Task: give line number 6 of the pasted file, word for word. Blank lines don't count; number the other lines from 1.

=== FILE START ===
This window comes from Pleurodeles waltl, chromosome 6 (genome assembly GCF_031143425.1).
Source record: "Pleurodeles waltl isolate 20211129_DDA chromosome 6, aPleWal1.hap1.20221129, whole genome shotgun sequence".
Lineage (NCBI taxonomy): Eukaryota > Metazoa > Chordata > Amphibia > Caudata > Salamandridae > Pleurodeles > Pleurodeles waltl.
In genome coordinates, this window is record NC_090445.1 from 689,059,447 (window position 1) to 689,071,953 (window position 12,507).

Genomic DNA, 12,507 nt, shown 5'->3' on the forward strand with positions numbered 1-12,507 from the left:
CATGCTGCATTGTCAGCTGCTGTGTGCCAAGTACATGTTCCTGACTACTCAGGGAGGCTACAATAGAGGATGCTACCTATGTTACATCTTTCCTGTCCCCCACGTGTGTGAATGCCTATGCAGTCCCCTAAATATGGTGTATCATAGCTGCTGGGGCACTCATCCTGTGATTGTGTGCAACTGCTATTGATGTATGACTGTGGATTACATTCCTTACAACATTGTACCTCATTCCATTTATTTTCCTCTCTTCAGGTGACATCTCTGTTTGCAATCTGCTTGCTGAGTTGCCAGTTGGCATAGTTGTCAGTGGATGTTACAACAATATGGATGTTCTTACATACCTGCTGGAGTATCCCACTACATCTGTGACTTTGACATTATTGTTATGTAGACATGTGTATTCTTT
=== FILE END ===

CATGCTGCATTGTCAGCTGCTGTGTGCCAAGTACATGTTCCTGACTACTCAGGGAGGCTACAATAGAGGATGCTACCTATGTTACATCTTTCCTGTCCCCCACGTGTGTGAATGCCTATGCAGTCCCCTAAATATGGTGTATCATAGCTGCTGGGGCACTCATCCTGTGATTGTGTGCAACTGCTATTGATGTATGACTGTGGATTACATTCCTTACAACATTGTACCTCATTCCATTTATTTTCCTCTCTTCAGGTGACATCTCTGTTTGCAATCTGCTTGCTGAGTTGCCAGTTGGCATAGTTGTCAGTGGATGTTACAACAATATGGATGTTCTTACATACCTGCTGGAGTATCCCACTACATCTGTGACTTTGACATTATTGTTATGTAGACATGTGTATTCTTT